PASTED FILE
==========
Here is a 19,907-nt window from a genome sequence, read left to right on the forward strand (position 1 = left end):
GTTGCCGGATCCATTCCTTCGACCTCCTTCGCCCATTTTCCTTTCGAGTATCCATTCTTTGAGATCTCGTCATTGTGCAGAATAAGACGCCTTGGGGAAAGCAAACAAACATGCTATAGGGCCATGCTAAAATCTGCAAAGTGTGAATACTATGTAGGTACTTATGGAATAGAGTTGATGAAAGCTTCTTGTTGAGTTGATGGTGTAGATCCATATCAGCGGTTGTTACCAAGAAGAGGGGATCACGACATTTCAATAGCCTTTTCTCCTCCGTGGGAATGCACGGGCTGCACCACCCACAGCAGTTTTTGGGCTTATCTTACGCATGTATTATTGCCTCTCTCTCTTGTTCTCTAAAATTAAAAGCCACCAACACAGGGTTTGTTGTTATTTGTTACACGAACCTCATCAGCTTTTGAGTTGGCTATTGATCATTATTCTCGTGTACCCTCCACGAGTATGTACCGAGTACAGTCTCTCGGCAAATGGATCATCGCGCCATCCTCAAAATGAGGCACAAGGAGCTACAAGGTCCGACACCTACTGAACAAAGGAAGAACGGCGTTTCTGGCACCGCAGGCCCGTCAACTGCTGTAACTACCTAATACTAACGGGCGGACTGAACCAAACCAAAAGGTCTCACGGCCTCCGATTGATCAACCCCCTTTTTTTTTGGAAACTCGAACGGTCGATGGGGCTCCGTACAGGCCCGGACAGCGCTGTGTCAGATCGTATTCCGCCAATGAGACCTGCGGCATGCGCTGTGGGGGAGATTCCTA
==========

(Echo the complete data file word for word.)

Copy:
Here is a 19,907-nt window from a genome sequence, read left to right on the forward strand (position 1 = left end):
GTTGCCGGATCCATTCCTTCGACCTCCTTCGCCCATTTTCCTTTCGAGTATCCATTCTTTGAGATCTCGTCATTGTGCAGAATAAGACGCCTTGGGGAAAGCAAACAAACATGCTATAGGGCCATGCTAAAATCTGCAAAGTGTGAATACTATGTAGGTACTTATGGAATAGAGTTGATGAAAGCTTCTTGTTGAGTTGATGGTGTAGATCCATATCAGCGGTTGTTACCAAGAAGAGGGGATCACGACATTTCAATAGCCTTTTCTCCTCCGTGGGAATGCACGGGCTGCACCACCCACAGCAGTTTTTGGGCTTATCTTACGCATGTATTATTGCCTCTCTCTCTTGTTCTCTAAAATTAAAAGCCACCAACACAGGGTTTGTTGTTATTTGTTACACGAACCTCATCAGCTTTTGAGTTGGCTATTGATCATTATTCTCGTGTACCCTCCACGAGTATGTACCGAGTACAGTCTCTCGGCAAATGGATCATCGCGCCATCCTCAAAATGAGGCACAAGGAGCTACAAGGTCCGACACCTACTGAACAAAGGAAGAACGGCGTTTCTGGCACCGCAGGCCCGTCAACTGCTGTAACTACCTAATACTAACGGGCGGACTGAACCAAACCAAAAGGTCTCACGGCCTCCGATTGATCAACCCCCTTTTTTTTTGGAAACTCGAACGGTCGATGGGGCTCCGTACAGGCCCGGACAGCGCTGTGTCAGATCGTATTCCGCCAATGAGACCTGCGGCATGCGCTGTGGGGGAGATTCCTA